It might just be me but I seem to have noticed that many Pagans that I have talked to around my area have a problem/dislike of Unitarian Universalist churches. I'm curious about whether it has just been me or if others have thoughts on this.

 
I've been to a few services and felt very welcome. I don't go very much, but I've really like the people I met.
"In Hell, everybody loves popcorn."

Artim Sequoia

Pagans & the Unitarian Universalist churches
« Reply #8 on: March 11, 2013, 12:59:53 am »
Quote from: Cryfder;100560
I've been to a few services and felt very welcome. I don't go very much, but I've really like the people I met.

That is what I have found as well. We have gone to MVUUF multiple times and would still attend if we lived closer. I miss the community of it.

Jack

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Re: Pagans & the Unitarian Universalist churches
« Reply #9 on: March 11, 2013, 02:37:10 am »
Quote from: Artim Sequoia;100524
It might just be me but I seem to have noticed that many Pagans that I have talked to around my area have a problem/dislike of Unitarian Universalist churches. I'm curious about whether it has just been me or if others have thoughts on this.

 
I've attended two local congregations. One I found tended to skew a little too Jesus for my tastes, the other seems to suit me just fine so far. It's only been a couple of months, though.
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Cliona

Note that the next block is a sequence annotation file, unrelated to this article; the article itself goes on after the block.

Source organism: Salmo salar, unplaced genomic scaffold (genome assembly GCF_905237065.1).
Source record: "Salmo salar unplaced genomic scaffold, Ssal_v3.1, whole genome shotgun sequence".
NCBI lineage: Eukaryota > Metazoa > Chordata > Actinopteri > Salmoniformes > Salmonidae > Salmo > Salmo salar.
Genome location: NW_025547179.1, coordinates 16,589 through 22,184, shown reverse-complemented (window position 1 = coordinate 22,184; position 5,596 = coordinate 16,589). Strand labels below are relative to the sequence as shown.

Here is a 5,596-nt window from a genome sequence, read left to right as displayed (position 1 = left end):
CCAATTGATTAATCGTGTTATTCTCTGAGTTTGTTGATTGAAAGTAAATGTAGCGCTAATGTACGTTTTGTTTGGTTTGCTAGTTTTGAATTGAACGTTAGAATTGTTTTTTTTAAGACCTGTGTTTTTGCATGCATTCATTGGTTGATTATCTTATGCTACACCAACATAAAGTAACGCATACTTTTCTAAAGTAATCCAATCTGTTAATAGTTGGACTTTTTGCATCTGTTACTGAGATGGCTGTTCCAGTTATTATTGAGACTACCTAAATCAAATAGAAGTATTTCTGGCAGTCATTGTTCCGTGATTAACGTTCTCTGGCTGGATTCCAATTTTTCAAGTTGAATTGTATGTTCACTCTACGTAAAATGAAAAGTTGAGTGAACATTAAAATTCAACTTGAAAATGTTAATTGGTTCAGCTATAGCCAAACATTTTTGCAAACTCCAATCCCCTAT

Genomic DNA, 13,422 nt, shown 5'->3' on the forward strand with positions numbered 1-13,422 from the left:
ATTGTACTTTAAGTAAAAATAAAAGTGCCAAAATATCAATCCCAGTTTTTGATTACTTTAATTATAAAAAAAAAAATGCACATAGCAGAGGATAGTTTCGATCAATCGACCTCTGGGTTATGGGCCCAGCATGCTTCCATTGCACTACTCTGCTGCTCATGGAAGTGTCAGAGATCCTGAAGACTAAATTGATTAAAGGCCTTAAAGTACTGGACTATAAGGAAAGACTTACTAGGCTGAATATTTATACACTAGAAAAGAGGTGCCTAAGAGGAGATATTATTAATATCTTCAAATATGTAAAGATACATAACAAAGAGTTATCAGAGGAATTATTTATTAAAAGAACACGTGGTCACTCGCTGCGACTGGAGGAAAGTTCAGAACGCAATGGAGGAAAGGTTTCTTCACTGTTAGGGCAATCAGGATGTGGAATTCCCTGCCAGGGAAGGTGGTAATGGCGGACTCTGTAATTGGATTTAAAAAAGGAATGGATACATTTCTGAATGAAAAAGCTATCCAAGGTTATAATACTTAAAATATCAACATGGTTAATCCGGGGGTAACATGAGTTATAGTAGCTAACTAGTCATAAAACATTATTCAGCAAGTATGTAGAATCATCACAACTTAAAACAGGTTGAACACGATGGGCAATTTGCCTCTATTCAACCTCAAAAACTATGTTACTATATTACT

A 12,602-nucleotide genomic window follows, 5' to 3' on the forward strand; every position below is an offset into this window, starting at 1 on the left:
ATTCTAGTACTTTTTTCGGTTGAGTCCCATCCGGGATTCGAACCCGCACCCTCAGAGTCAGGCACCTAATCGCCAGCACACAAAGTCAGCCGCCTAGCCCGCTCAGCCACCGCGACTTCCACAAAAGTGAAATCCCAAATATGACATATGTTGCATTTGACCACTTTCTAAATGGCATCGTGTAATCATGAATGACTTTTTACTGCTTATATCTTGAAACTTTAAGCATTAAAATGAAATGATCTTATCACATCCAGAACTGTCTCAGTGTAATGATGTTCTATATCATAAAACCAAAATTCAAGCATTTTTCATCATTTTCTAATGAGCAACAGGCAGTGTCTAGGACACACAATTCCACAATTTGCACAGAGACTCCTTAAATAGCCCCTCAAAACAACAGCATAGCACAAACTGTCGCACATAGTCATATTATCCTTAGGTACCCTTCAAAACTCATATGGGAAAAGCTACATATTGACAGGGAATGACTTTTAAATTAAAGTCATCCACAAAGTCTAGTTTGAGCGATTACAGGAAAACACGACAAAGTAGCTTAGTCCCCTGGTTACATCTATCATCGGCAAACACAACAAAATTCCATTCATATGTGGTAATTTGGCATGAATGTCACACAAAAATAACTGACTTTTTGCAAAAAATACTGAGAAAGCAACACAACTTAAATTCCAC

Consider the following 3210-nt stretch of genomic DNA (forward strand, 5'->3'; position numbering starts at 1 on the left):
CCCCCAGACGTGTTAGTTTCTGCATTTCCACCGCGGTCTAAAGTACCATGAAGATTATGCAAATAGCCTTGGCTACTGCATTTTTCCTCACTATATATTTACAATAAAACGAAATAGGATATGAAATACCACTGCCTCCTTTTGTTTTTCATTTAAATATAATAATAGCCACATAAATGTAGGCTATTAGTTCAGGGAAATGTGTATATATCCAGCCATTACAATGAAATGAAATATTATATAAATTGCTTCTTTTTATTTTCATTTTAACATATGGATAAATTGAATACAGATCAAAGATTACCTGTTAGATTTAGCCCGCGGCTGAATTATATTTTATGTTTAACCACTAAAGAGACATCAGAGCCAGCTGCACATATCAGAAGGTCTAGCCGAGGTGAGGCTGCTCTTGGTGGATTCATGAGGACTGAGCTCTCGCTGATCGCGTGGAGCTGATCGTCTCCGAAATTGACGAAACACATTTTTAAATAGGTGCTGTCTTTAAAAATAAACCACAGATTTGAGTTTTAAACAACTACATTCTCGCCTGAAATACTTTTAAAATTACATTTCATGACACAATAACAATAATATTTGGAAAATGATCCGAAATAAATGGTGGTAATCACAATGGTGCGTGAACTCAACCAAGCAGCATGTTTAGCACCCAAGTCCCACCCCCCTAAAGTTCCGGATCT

Re: Pagans & the Unitarian Universalist churches
« Reply #10 on: March 12, 2013, 08:12:25 pm »
Quote from: Artim Sequoia;100524
It might just be me but I seem to have noticed that many Pagans that I have talked to around my area have a problem/dislike of Unitarian Universalist churches. I'm curious about whether it has just been me or if others have thoughts on this.

 
I'm not particularly active in any religious community at the moment, due to a demanding job and school. I was, however, raised in a St. Paul UU church, and everything I learned there growing up is, I believe, directly responsible for me finding my way to where I am now spiritually. Thanks to my UU upbringing, I had the conviction to embrace an entirely new and foreign path when it presented itself. I have always felt my UU church to be an accepting community, celebrating the holidays and holy days of many faiths, and often incorporating pagan (albeit generic!) rituals. I can't speak for the individual members of the church, but the church itself is rather ritualistic in general, from my experience, and gives me, when I'm able to attend, structure.

I'm very proud of being raised UU in the Twin Cities, and I'm grateful my parents broke the Lutheran tradition of their respective families and had my brothers and me dedicated in a UU service instead of baptized.
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Jenett

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Re: Pagans & the Unitarian Universalist churches
« Reply #11 on: March 12, 2013, 08:56:48 pm »
Quote from: Cliona;100936
I'm not particularly active in any religious community at the moment, due to a demanding job and school. I was, however, raised in a St. Paul UU church, and everything I learned there growing up is, I believe, directly responsible for me finding my way to where I am now spiritually.

 
Was that Unity? I've heard very good things about them, and I sang briefly with One Voice (the Twin Cities GLBTQA choir) who rehearsed out of there, and I was always quite impressed with just the material they had up and around and the way they handled various practical things.

I hadn't known that they were doing Pagan things at all (as opposed to say, generally seasonal), and that's good to know.
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Cliona

Re: Pagans & the Unitarian Universalist churches
« Reply #12 on: March 12, 2013, 10:44:25 pm »
Quote from: Jenett;100940
Was that Unity?